Purpose: The purpose of this study was to systematically compare the efficacy and safety of chronomodulated chemotherapy with conventional chemotherapy in patients with advanced colorectal cancer.
Method: Eligible studies were identified from electronic databases (Medline, Embase, and the Cochrane Library). The efficacy data included overall survival (OS) and objective response rate (ORR), and toxicities data contained diarrhea, vomiting and nausea, mucositis, asthenia, and peripheral sensory neuropathy. The meta-analysis was performed with the fixed-effect model or random-effect model according to heterogeneity.
Result: From 79 articles screened, five randomized controlled trials (RCTs) met the inclusion criteria contributing a total of 958 participants. There was a significant OS benefit (hazard ratio (HR)=0.82; 95% confidence interval (CI) 0.69 to 0.97; P=0.023) in favor of the chronomodulated chemotherapy. The ORR was not significantly different between two arms (relative risk=1.27; 95% CI 0.88 to 1.83; P=0.196). A higher incidence of grade 3/4 mucositis (odds ratio=2.26, 95% CI 1.34 to 3.83; P=0.724), asthenia (2.15, 1.30 to 3.56; P=0.428), and a lower incidence of grade 3/4 neutropenia (0.26, 0.16 to 0.42; P=0.641) were associated with the chronomodulated chemotherapy. The two arms were similar in terms of grade 3/4 diarrhea (1.10, 0.72 to 1.69; P=0.756), vomiting and nausea (0.69, 0.42 to1.13; P=0.239), and peripheral sensory neuropathy (0.56, 0.25 to 1.27, 0.164).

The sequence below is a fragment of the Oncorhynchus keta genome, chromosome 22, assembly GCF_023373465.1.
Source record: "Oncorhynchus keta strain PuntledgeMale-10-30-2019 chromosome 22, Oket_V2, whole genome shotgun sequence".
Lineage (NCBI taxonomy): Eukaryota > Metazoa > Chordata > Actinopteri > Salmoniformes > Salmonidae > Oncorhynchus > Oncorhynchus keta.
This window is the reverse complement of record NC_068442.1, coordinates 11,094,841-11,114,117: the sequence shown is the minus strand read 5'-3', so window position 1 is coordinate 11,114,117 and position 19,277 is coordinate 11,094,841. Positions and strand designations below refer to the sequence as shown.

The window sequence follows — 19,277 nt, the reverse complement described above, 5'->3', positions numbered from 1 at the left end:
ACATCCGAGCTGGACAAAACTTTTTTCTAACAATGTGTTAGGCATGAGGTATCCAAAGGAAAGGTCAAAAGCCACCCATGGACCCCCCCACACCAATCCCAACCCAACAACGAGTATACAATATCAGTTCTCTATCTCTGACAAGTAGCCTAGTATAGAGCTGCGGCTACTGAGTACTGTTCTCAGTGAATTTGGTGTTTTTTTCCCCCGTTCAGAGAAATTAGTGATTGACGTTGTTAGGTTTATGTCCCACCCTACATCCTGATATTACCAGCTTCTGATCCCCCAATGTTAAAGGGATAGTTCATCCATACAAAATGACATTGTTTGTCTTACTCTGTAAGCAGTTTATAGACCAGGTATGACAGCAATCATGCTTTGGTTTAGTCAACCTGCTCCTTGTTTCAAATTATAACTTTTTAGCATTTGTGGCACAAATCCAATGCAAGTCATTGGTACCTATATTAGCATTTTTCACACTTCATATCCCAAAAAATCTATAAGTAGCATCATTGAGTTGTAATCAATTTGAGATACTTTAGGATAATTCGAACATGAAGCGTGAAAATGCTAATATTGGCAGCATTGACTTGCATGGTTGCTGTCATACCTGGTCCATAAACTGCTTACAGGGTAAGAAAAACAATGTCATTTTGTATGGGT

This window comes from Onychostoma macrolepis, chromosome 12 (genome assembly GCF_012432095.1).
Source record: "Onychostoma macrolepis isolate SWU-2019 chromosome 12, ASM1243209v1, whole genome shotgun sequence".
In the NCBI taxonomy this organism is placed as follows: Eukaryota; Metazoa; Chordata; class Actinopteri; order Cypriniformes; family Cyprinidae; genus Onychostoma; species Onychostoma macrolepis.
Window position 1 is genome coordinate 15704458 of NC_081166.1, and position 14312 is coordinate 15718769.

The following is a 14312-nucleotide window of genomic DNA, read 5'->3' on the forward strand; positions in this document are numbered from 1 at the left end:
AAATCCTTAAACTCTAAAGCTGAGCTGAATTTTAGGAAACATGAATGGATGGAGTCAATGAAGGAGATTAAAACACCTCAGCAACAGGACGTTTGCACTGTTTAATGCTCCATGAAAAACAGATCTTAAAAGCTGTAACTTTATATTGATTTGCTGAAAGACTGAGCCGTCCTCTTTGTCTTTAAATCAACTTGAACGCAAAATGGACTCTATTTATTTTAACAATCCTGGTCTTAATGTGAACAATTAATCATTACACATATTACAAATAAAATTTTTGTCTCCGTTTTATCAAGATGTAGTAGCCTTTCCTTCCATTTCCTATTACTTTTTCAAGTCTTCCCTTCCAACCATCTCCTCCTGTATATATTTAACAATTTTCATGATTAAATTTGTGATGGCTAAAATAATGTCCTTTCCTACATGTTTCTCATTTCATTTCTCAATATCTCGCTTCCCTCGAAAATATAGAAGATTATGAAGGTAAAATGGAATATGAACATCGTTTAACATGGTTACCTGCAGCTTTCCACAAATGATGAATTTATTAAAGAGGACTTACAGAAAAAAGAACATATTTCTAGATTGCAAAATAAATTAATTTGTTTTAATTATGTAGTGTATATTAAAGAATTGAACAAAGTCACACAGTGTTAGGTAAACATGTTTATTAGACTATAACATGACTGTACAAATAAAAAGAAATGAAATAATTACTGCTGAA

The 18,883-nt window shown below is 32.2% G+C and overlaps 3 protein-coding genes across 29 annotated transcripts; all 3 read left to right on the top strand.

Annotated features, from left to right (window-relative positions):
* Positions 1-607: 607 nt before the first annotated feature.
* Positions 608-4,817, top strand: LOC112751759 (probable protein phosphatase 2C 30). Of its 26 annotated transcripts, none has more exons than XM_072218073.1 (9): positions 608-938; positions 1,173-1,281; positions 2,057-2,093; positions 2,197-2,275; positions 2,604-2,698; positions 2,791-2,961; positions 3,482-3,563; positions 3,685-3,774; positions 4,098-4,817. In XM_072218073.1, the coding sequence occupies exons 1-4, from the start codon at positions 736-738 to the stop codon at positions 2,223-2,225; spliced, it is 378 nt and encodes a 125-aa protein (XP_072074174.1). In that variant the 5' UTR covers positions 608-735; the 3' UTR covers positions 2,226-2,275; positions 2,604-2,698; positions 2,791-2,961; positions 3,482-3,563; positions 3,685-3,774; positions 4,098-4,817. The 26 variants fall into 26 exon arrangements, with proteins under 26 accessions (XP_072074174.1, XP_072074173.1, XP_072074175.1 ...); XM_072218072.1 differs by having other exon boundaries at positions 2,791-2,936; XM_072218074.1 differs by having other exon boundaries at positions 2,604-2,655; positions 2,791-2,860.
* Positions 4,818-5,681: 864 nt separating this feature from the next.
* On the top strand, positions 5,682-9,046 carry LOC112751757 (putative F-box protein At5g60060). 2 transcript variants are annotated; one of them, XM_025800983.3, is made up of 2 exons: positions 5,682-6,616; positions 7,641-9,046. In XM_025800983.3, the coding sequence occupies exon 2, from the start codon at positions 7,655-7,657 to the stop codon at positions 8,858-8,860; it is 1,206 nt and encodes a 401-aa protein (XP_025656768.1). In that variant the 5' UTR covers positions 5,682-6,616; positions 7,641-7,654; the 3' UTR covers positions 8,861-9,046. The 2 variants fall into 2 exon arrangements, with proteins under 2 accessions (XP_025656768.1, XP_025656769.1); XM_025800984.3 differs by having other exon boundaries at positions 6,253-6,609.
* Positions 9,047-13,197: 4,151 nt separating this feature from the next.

Conclusion: Chronomodulated chemotherapy showed significant improvement in OS comparing with conventional chemotherapy. Side effects of the chronomodulated chemotherapy are predictable and manageable. But these results still need more high-quality RCTs for confirmation.